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Corporate Lobbying to Stifle Competition Hurts The Economy

by James Maier, published

It seems incredible that even in this current economic climate, products like the iPad and 8 GB Micro SD cards that cost only five dollars are possible, but then again the technology sector is so decentralized and competitive, it's almost impossible to regulate or inhibit the growth of such innovative products.

By contrast, corporate retailers (like Menards, Lowes, Home Depot, Wal-Mart, Kroger, and other regional and national giants) are capable of lobbying for regulations like the ADA and zoning restrictions, and are able to obtain tax breaks that would not be available for small businesses or lesser competitors for a simple reason-- the big players can afford lobbyists and afford to give campaign contributions to candidates who if elected, might be able to pull strings to get beneficial circumstances for those contributors.

This practice is referred to as "rent-seeking." The definition, from The Library of Economics and Liberty is as follows:

"People are said to seek rents when they try to obtain benefits for themselves through the political arena. They typically do so by getting a subsidy for a good they produce or for being in a particular class of people, by getting a tariff on a good they produce, or by getting a special regulation that hampers their competitors."

These subsidies, tariffs, and regulations all serve as barriers to entry. Oftentimes when people complain about a business, a common retort is that they should try their hand at that business, but in a world of corporatism, this is impossible for the entrepreneur who wants to start a small grocery or tackle and hunting shop due to companies like Kroger or Meijer in the case of grocery stores, or Dick's or Gander Mountains in the case of fishing tackle and outdoors gear.

This entrepreneur who could have started a business has effectively been priced out of business using public policy as a proxy for corporate competition and what is not seen is the employees he or she could have hired and the demand that would have been created from his or her need for goods and services to maintain the new business. This demand for products would have created a ripple effect of job and wealth creation in the small business owner's community and outside of it as well.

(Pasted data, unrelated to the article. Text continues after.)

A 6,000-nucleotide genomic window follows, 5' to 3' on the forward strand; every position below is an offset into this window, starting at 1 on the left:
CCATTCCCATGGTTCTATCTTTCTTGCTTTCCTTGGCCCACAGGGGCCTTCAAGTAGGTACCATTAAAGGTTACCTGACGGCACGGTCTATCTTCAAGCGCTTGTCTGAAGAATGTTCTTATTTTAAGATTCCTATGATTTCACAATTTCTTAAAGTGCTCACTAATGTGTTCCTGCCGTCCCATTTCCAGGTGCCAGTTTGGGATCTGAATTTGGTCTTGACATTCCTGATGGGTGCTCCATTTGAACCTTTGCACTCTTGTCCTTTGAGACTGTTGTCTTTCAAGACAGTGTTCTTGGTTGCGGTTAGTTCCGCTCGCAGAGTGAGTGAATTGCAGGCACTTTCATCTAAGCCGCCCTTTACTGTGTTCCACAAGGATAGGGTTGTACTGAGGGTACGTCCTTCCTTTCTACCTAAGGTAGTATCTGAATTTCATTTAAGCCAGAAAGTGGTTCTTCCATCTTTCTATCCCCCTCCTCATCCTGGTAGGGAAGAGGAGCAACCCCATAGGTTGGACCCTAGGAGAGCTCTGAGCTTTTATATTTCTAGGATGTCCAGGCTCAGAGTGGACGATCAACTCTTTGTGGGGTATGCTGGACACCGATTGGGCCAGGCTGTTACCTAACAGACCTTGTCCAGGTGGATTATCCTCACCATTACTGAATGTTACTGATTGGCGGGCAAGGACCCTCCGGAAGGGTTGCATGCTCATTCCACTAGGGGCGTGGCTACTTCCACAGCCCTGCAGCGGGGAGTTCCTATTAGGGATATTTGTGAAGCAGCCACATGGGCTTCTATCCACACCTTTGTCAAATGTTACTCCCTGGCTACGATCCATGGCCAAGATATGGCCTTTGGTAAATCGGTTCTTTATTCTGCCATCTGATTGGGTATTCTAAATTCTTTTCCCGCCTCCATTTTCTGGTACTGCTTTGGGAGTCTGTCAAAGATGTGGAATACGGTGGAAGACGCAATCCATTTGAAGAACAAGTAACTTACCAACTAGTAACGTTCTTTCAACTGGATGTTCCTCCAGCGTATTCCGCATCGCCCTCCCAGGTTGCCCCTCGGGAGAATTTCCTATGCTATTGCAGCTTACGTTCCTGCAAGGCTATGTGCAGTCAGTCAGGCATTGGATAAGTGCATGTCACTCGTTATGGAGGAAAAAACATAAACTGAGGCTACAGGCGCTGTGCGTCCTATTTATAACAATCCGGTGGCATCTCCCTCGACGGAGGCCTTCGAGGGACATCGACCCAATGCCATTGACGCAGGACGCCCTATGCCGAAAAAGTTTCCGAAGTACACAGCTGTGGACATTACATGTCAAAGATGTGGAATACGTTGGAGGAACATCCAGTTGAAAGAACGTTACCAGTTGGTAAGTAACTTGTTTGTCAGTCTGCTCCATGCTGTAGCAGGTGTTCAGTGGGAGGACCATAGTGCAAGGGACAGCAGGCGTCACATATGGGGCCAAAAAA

Another thing that is not seen is where products and technology could be right now had people been able to start those businesses. We will never know, but a case can be made that the resulting lack of competition has certainly had a chilling effect on innovation in markets. Even in the case of simple consumer products, it can be said that the standard of living has suffered due to policies that decrease competition-- but then again, we cannot directly observe this result. We can only imagine what things may be like were it not for rent-seeking policies, because retailers are still the main marketplace for products like those aforementioned.

The corporate welfare mentality maintains the status quo which leads to a lack of new ideas-- this lack of ideas, productivity, efficiency, and ultimately innovation starts to create concerns that a less complacent competitor may come in and take market share-- so as a result of this, the corporation initiates rent-seeking to maintain its position of power which basically locks things into the status quo which is where nothing changes and the standard of living subsequently suffers. The competition at this point narrows down to a relatively stable détente between three or four big players and not between thousands of local niche stores that each have a fair opportunity to compete with each other and any other big firms out there to bring new ideas and more efficient methods to market.

It can be said that the same goes for manufacturers of products, though it is not as prevalent, especially with the advent of 3D printers and cheap capital for the creation of products. Decentralized markets tend to be freer and not coincidentally, centers of growth and innovation. Decentralized markets in the United States include technology, firearms, the sport-fishing industry, clothing, and other markets where products can be created or modified at little marginal cost and are based more on actual skills and machining that must be learned.

It's simple for a big corporation to merchandise a product provided it has economies of scale working in its favor as well as politicians willing to help stymie its competitors, however it is more difficult to legally raid someone's home or steal their means of production if they are gunsmithing, making custom-painted fishing lures, or sewing dresses, but in some cities including Chicago, home businesses are illegal and the commission of such offenses as mundane as making baked goods in ones home includes fines and charges.

The solution to the current stagnation in the American economy is to elect politicians who cannot be bought and sold by companies to stymie competition and create unfair rules that favor already-established corporations over new ideas and small businesses. Another solution is to buy from the decentralized markets as opposed to the big box stores when financially prudent.

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